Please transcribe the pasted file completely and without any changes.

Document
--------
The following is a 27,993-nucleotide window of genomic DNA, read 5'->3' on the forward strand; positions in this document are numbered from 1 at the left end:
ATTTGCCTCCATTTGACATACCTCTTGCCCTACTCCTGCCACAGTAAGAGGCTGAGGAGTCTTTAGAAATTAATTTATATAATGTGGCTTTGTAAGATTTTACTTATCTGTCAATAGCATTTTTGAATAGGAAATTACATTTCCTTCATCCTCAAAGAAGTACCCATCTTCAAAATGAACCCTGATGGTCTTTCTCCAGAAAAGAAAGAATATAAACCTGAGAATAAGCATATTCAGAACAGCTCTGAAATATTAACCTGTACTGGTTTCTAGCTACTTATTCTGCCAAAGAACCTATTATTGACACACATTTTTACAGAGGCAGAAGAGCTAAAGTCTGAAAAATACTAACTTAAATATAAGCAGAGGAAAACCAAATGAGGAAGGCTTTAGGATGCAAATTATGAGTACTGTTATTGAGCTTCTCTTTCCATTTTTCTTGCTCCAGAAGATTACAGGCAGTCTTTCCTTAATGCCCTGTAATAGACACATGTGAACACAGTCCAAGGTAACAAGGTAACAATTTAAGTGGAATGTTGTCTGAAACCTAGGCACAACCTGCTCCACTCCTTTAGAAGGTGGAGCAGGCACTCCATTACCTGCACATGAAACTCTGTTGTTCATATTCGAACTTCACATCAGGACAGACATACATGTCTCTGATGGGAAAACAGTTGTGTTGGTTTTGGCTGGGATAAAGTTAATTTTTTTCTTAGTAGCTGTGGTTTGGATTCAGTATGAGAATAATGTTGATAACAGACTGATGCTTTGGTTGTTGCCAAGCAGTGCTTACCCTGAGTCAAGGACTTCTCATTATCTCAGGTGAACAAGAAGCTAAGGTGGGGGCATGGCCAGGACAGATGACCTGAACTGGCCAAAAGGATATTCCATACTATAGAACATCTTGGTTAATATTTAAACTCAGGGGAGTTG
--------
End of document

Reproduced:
The following is a 27,993-nucleotide window of genomic DNA, read 5'->3' on the forward strand; positions in this document are numbered from 1 at the left end:
ATTTGCCTCCATTTGACATACCTCTTGCCCTACTCCTGCCACAGTAAGAGGCTGAGGAGTCTTTAGAAATTAATTTATATAATGTGGCTTTGTAAGATTTTACTTATCTGTCAATAGCATTTTTGAATAGGAAATTACATTTCCTTCATCCTCAAAGAAGTACCCATCTTCAAAATGAACCCTGATGGTCTTTCTCCAGAAAAGAAAGAATATAAACCTGAGAATAAGCATATTCAGAACAGCTCTGAAATATTAACCTGTACTGGTTTCTAGCTACTTATTCTGCCAAAGAACCTATTATTGACACACATTTTTACAGAGGCAGAAGAGCTAAAGTCTGAAAAATACTAACTTAAATATAAGCAGAGGAAAACCAAATGAGGAAGGCTTTAGGATGCAAATTATGAGTACTGTTATTGAGCTTCTCTTTCCATTTTTCTTGCTCCAGAAGATTACAGGCAGTCTTTCCTTAATGCCCTGTAATAGACACATGTGAACACAGTCCAAGGTAACAAGGTAACAATTTAAGTGGAATGTTGTCTGAAACCTAGGCACAACCTGCTCCACTCCTTTAGAAGGTGGAGCAGGCACTCCATTACCTGCACATGAAACTCTGTTGTTCATATTCGAACTTCACATCAGGACAGACATACATGTCTCTGATGGGAAAACAGTTGTGTTGGTTTTGGCTGGGATAAAGTTAATTTTTTTCTTAGTAGCTGTGGTTTGGATTCAGTATGAGAATAATGTTGATAACAGACTGATGCTTTGGTTGTTGCCAAGCAGTGCTTACCCTGAGTCAAGGACTTCTCATTATCTCAGGTGAACAAGAAGCTAAGGTGGGGGCATGGCCAGGACAGATGACCTGAACTGGCCAAAAGGATATTCCATACTATAGAACATCTTGGTTAATATTTAAACTCAGGGGAGTTG